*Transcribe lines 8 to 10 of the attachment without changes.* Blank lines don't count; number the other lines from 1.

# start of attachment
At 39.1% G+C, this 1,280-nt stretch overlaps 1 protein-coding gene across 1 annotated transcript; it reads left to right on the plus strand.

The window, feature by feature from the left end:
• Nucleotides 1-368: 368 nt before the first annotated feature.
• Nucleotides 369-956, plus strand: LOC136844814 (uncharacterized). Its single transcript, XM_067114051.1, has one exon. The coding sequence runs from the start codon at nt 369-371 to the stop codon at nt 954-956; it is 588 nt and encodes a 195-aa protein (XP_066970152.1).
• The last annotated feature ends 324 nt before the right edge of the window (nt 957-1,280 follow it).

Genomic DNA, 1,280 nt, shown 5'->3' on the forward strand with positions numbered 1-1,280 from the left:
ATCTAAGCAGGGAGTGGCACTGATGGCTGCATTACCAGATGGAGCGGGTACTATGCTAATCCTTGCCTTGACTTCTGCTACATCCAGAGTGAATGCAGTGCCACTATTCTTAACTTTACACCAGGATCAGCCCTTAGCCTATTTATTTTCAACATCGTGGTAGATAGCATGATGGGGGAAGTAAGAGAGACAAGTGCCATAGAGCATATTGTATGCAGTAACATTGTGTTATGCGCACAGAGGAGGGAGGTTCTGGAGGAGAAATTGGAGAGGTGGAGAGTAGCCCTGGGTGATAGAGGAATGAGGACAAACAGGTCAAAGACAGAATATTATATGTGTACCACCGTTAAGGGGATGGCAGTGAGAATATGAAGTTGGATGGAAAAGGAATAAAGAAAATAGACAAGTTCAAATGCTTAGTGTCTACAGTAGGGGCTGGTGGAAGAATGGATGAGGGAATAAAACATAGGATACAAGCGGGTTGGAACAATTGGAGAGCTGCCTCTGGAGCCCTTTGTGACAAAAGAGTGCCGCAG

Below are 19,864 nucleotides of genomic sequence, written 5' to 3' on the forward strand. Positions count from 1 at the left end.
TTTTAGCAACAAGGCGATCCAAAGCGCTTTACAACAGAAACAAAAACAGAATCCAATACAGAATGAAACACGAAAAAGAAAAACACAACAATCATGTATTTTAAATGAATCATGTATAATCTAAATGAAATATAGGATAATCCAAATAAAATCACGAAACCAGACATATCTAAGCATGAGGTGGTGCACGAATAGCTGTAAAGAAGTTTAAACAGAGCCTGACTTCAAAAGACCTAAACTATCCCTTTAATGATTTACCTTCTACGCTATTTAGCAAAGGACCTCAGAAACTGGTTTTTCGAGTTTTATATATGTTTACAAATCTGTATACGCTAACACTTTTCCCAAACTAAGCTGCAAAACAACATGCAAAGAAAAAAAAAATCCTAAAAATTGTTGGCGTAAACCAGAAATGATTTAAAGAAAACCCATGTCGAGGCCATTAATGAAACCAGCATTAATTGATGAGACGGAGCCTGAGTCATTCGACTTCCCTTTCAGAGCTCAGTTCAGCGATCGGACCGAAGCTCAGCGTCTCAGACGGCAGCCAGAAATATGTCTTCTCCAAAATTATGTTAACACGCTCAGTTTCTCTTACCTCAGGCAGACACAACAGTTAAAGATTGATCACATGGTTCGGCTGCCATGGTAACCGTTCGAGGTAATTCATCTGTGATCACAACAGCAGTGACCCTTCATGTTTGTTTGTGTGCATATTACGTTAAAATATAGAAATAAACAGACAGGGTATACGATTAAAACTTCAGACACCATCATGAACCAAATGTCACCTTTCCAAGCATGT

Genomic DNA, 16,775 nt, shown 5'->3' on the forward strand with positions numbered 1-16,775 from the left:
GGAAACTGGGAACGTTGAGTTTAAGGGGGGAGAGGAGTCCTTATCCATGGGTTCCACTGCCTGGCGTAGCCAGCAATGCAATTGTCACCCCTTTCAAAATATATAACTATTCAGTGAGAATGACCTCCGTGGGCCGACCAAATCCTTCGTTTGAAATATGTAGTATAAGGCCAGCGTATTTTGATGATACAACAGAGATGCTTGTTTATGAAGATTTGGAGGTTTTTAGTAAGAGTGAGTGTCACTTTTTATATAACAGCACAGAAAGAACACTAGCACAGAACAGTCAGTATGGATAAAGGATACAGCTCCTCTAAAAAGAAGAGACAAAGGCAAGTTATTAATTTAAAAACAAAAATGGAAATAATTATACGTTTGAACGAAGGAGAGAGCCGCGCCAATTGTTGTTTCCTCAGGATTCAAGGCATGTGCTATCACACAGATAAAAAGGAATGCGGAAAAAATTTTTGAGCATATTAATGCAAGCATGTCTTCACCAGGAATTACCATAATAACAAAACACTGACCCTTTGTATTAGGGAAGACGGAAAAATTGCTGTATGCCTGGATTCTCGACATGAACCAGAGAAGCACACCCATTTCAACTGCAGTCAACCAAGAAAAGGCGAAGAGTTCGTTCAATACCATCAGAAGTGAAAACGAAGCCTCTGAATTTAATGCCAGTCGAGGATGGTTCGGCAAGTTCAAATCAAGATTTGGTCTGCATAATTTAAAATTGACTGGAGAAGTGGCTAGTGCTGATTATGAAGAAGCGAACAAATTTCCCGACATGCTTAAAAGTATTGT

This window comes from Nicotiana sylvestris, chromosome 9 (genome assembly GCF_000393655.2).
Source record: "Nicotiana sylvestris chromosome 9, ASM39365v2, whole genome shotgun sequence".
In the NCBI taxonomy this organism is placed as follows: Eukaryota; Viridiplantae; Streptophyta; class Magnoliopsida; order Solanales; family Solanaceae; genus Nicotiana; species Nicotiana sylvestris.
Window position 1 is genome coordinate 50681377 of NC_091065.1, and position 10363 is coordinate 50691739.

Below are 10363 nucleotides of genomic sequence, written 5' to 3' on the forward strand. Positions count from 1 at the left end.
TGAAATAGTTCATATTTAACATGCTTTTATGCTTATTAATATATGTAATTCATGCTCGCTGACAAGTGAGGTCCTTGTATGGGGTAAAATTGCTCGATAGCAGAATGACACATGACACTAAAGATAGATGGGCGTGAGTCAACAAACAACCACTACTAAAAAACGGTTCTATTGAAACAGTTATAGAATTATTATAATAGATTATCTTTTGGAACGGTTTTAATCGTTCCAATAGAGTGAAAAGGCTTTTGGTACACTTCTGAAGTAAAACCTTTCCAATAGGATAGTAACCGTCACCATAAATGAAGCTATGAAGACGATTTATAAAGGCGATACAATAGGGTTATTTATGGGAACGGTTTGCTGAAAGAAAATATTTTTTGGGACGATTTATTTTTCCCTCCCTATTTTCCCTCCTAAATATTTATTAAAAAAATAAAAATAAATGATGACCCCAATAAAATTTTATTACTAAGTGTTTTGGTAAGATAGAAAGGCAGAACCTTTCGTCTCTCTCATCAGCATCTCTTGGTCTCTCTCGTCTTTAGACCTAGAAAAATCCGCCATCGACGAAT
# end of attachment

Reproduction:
Below are 19,864 nucleotides of genomic sequence, written 5' to 3' on the forward strand. Positions count from 1 at the left end.
TTTTAGCAACAAGGCGATCCAAAGCGCTTTACAACAGAAACAAAAACAGAATCCAATACAGAATGAAACACGAAAAAGAAAAACACAACAATCATGTATTTTAAATGAATCATGTATAATCTAAATGAAATATAGGATAATCCAAATAAAATCACGAAACCAGACATATCTAAGCATGAGGTGGTGCACGAATAGCTGTAAAGAAGTTTAAACAGAGCCTGACTTCAAAAGACCTAAACTATCCCTTTAATGATTTACCTTCTACGCTATTTAGCAAAGGACCTCAGAAACTGGTTTTTCGAGTTTTATATATGTTTACAAATCTGTATACGCTAACACTTTTCCCAAACTAAGCTGCAAAACAACATGCAAAGAAAAAAAAAATCCTAAAAATTGTTGGCGTAAACCAGAAATGATTTAAAGAAAACCCATGTCGAGGCCATTAATGAAACCAGCATTAATTGATGAGACGGAGCCTGAGTCATTCGACTTCCCTTTCAGAGCTCAGTTCAGCGATCGGACCGAAGCTCAGCGTCTCAGACGGCAGCCAGAAATATGTCTTCTCCAAAATTATGTTAACACGCTCAGTTTCTCTTACCTCAGGCAGACACAACAGTTAAAGATTGATCACATGGTTCGGCTGCCATGGTAACCGTTCGAGGTAATTCATCTGTGATCACAACAGCAGTGACCCTTCATGTTTGTTTGTGTGCATATTACGTTAAAATATAGAAATAAACAGACAGGGTATACGATTAAAACTTCAGACACCATCATGAACCAAATGTCACCTTTCCAAGCATGT

Genomic DNA, 16,775 nt, shown 5'->3' on the forward strand with positions numbered 1-16,775 from the left: